“There’s a common misconception about the 1960’s Space Race: that it was another arena in which the Cold War between the US and the Soviet Union played out, pitting two countries against each other in a bitter race to outer space. This is only partially true, the competition wasn’t bitter, and Sputnik didn’t come out of nowhere,” said Mai’a Cross, Associate Professor of Political Science & International Affairs, Northeastern University. The mid-20th century brought about a catch up race between the two superpowers of the world- the USA & USSR. After the USSR sent Yuri Gagarin to space, President Kennedy felt the need to step up the game for USA and so the mission of sending man to moon began.
Several projects followed- Project Mercury, that hosted Shepherd’s 15-minute flight to become NASA’s first human spaceflight program along with six other crewed missions; Project Gemini- which was a series of two-man space flights gave answers to the questions, including the harmful effects of space on the human body; Project Apollo helped in solving aspects of functionality and design of space modules and their working. These projects were followed by the selection of suitable military test pilots. The potential astronauts underwent subjection to extreme conditions in order to test their mental and physical endurance.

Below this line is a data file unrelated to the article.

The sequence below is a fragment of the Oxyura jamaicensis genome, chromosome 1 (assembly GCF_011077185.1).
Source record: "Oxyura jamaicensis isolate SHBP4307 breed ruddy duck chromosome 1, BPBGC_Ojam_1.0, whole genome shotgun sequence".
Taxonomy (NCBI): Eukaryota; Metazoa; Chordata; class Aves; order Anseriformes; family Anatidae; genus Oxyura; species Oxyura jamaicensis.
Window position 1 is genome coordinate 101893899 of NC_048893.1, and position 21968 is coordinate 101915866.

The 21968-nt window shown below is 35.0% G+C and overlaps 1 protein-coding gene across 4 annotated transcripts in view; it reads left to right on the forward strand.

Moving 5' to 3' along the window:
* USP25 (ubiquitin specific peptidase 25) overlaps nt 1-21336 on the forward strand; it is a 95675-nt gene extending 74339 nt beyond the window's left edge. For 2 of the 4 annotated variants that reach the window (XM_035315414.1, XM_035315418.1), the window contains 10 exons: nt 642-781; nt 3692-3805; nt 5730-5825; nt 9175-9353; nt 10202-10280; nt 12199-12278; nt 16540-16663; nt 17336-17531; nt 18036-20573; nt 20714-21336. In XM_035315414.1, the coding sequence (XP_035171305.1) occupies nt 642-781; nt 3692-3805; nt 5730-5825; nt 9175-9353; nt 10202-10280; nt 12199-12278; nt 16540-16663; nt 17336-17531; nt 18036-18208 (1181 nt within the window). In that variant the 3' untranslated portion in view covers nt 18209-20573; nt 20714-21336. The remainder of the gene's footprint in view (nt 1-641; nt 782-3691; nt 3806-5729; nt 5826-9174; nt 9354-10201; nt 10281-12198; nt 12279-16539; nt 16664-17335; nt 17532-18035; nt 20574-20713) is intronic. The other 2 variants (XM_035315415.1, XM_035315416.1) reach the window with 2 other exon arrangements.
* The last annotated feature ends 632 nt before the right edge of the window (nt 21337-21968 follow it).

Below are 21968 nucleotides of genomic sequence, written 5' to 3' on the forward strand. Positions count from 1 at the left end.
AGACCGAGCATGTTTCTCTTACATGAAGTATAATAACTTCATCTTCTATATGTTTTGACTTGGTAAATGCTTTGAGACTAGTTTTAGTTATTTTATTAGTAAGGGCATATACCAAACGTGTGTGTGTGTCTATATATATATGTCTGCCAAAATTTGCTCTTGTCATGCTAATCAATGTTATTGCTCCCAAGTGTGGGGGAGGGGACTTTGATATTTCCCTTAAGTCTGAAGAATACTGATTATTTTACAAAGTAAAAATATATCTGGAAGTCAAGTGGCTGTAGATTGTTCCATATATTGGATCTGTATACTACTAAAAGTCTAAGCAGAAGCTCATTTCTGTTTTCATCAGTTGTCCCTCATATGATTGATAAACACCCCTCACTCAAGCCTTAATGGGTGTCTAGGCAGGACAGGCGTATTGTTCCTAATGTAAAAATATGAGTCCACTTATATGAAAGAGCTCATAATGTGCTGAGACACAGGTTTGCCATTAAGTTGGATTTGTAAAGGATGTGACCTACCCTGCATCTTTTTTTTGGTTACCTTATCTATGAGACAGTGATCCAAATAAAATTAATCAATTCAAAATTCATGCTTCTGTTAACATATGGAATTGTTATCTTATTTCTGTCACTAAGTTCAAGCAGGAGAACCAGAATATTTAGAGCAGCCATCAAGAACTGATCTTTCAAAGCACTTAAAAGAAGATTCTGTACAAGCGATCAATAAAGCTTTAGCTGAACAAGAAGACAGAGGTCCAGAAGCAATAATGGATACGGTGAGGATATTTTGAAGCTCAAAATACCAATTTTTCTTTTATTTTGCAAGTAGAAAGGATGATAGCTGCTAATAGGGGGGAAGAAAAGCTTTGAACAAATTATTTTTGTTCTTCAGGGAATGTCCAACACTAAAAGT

Meanwhile, the Soviets continued to achieve feats, and sent Valentina Tereshkova to space, making her the first female to do so. The Americans continued to go forward with the technicalities of their mission and finally in May, 1969, the Apollo 10 mission took off as a full dress rehearsal for the moon landing and ultimately on July 20, 1969, Neil Armstrong and Buzz Aldrin, became the first men to step on any celestial body apart from Earth.